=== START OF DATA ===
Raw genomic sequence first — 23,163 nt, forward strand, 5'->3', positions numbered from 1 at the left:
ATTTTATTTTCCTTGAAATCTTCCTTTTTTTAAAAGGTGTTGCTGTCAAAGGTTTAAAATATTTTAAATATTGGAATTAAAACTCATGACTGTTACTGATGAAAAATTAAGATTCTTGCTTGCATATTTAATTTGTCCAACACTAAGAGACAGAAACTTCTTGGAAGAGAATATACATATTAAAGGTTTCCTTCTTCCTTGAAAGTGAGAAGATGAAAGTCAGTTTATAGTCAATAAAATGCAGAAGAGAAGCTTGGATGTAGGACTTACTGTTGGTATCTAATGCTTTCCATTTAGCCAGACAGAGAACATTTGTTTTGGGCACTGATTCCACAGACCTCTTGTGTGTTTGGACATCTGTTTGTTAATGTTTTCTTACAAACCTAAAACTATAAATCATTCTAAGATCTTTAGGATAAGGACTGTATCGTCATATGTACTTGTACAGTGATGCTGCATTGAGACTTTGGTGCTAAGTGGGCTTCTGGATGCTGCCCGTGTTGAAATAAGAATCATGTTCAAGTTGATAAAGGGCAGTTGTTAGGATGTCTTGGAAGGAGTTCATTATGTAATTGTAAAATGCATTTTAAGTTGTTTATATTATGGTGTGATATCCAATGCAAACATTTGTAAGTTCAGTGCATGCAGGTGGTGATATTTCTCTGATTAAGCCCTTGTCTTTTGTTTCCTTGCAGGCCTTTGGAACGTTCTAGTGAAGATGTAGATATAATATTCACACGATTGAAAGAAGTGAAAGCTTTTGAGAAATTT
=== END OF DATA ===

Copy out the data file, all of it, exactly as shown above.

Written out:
Raw genomic sequence first — 23,163 nt, forward strand, 5'->3', positions numbered from 1 at the left:
ATTTTATTTTCCTTGAAATCTTCCTTTTTTTAAAAGGTGTTGCTGTCAAAGGTTTAAAATATTTTAAATATTGGAATTAAAACTCATGACTGTTACTGATGAAAAATTAAGATTCTTGCTTGCATATTTAATTTGTCCAACACTAAGAGACAGAAACTTCTTGGAAGAGAATATACATATTAAAGGTTTCCTTCTTCCTTGAAAGTGAGAAGATGAAAGTCAGTTTATAGTCAATAAAATGCAGAAGAGAAGCTTGGATGTAGGACTTACTGTTGGTATCTAATGCTTTCCATTTAGCCAGACAGAGAACATTTGTTTTGGGCACTGATTCCACAGACCTCTTGTGTGTTTGGACATCTGTTTGTTAATGTTTTCTTACAAACCTAAAACTATAAATCATTCTAAGATCTTTAGGATAAGGACTGTATCGTCATATGTACTTGTACAGTGATGCTGCATTGAGACTTTGGTGCTAAGTGGGCTTCTGGATGCTGCCCGTGTTGAAATAAGAATCATGTTCAAGTTGATAAAGGGCAGTTGTTAGGATGTCTTGGAAGGAGTTCATTATGTAATTGTAAAATGCATTTTAAGTTGTTTATATTATGGTGTGATATCCAATGCAAACATTTGTAAGTTCAGTGCATGCAGGTGGTGATATTTCTCTGATTAAGCCCTTGTCTTTTGTTTCCTTGCAGGCCTTTGGAACGTTCTAGTGAAGATGTAGATATAATATTCACACGATTGAAAGAAGTGAAAGCTTTTGAGAAATTT